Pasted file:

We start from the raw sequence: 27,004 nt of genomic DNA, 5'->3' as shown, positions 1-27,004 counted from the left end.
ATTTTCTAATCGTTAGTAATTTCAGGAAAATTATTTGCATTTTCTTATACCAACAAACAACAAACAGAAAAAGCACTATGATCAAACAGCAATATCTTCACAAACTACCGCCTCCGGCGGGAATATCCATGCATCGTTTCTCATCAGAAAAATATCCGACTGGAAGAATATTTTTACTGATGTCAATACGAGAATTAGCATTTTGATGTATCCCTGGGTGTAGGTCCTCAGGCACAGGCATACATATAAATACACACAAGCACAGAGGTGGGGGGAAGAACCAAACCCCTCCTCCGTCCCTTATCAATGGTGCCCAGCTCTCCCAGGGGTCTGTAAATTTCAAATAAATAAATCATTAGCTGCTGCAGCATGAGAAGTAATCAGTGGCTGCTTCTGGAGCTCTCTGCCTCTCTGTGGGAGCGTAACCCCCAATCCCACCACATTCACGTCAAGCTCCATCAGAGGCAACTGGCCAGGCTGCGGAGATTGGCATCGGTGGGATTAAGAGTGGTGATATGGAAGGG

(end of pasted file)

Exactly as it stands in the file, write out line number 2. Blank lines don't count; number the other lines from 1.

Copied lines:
ATTTTCTAATCGTTAGTAATTTCAGGAAAATTATTTGCATTTTCTTATACCAACAAACAACAAACAGAAAAAGCACTATGATCAAACAGCAATATCTTCACAAACTACCGCCTCCGGCGGGAATATCCATGCATCGTTTCTCATCAGAAAAATATCCGACTGGAAGAATATTTTTACTGATGTCAATACGAGAATTAGCATTTTGATGTATCCCTGGGTGTAGGTCCTCAGGCACAGGCATACATATAAATACACACAAGCACAGAGGTGGGGGGAAGAACCAAACCCCTCCTCCGTCCCTTATCAATGGTGCCCAGCTCTCCCAGGGGTCTGTAAATTTCAAATAAATAAATCATTAGCTGCTGCAGCATGAGAAGTAATCAGTGGCTGCTTCTGGAGCTCTCTGCCTCTCTGTGGGAGCGTAACCCCCAATCCCACCACATTCACGTCAAGCTCCATCAGAGGCAACTGGCCAGGCTGCGGAGATTGGCATCGGTGGGATTAAGAGTGGTGATATGGAAGGG